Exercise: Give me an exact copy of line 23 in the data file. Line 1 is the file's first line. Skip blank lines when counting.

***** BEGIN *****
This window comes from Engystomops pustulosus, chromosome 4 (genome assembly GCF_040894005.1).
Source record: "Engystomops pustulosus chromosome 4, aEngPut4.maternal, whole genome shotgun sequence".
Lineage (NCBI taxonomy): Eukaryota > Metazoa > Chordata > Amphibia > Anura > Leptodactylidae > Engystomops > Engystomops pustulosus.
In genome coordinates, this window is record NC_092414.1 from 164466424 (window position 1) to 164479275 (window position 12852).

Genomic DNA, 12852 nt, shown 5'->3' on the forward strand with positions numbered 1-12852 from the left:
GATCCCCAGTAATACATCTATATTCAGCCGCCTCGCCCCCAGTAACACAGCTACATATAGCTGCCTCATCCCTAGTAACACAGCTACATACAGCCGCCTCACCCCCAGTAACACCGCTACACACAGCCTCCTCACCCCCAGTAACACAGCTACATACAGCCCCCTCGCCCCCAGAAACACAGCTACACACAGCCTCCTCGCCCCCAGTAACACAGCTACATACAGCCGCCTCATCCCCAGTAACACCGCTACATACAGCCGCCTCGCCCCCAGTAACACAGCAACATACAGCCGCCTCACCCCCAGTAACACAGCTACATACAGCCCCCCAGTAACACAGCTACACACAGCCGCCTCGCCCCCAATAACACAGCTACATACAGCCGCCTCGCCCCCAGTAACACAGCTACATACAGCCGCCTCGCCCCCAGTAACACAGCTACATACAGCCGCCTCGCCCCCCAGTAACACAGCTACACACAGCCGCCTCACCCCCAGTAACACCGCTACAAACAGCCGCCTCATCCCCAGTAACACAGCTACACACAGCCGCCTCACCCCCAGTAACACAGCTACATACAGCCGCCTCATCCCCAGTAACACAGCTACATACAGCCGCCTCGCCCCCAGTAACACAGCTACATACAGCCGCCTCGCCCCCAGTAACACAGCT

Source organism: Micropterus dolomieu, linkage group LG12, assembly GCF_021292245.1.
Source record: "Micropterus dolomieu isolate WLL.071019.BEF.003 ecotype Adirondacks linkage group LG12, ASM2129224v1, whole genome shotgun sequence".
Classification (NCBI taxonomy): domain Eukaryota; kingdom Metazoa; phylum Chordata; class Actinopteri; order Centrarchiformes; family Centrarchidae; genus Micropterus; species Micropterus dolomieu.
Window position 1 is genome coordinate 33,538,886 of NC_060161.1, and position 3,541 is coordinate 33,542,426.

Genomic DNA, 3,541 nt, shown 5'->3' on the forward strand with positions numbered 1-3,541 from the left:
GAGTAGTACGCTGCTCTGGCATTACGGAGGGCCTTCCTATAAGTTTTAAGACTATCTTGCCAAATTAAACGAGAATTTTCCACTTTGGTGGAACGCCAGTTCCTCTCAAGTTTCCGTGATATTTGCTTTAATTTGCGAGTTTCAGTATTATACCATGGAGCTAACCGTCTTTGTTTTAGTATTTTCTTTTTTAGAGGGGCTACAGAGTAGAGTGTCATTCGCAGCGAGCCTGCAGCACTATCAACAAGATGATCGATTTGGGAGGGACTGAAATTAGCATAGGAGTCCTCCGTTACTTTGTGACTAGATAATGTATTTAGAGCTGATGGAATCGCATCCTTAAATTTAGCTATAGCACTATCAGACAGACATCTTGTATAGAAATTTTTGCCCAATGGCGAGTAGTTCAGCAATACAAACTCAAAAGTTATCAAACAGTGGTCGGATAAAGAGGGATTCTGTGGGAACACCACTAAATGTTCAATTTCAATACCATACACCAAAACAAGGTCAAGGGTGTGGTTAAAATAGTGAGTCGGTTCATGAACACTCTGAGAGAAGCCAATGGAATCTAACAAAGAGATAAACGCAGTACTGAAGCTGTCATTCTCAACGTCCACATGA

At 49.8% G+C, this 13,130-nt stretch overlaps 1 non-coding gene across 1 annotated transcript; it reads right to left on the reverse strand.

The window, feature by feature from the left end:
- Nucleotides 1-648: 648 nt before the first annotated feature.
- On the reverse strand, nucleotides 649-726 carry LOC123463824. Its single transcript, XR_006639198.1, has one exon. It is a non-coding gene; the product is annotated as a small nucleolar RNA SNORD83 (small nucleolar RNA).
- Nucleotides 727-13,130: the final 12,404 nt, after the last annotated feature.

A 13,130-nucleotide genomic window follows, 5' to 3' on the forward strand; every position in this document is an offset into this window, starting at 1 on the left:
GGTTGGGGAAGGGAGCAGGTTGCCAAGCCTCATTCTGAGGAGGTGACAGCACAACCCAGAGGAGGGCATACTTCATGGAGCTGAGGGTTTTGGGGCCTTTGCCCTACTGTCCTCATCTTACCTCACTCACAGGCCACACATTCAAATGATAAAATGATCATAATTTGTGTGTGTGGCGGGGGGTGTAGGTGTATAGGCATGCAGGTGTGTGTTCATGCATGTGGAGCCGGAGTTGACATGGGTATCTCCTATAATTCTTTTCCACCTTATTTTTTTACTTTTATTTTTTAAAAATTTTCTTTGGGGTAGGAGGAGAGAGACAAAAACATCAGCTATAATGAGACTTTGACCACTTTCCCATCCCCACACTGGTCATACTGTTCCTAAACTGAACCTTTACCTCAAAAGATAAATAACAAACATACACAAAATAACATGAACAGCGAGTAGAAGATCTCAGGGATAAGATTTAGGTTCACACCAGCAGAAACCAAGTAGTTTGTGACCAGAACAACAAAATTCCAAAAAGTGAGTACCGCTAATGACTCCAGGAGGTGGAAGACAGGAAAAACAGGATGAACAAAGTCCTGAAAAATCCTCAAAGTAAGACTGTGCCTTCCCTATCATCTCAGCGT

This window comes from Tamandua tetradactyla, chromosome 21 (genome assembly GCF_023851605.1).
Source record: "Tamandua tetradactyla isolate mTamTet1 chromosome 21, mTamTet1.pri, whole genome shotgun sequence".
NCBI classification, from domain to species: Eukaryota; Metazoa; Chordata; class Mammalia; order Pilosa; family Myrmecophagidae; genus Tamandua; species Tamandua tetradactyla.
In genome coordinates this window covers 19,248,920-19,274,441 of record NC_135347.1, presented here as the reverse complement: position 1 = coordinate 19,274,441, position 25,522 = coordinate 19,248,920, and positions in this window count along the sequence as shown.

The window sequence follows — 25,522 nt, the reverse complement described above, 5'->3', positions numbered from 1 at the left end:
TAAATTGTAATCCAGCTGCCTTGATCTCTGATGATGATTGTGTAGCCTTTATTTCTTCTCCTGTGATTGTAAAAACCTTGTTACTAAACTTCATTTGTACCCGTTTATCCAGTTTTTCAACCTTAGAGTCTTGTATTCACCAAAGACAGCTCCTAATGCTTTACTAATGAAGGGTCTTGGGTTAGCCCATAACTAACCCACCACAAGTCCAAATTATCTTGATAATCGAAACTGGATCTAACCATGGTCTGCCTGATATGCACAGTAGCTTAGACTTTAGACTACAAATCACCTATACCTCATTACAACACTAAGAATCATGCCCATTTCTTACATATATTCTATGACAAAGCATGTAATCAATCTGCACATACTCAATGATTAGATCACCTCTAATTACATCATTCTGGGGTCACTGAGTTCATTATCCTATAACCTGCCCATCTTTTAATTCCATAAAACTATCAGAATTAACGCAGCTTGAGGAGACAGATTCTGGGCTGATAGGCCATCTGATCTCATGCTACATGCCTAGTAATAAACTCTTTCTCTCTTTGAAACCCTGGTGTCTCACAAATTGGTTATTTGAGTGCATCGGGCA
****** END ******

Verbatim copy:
In genome coordinates this window covers 19,248,920-19,274,441 of record NC_135347.1, presented here as the reverse complement: position 1 = coordinate 19,274,441, position 25,522 = coordinate 19,248,920, and positions in this window count along the sequence as shown.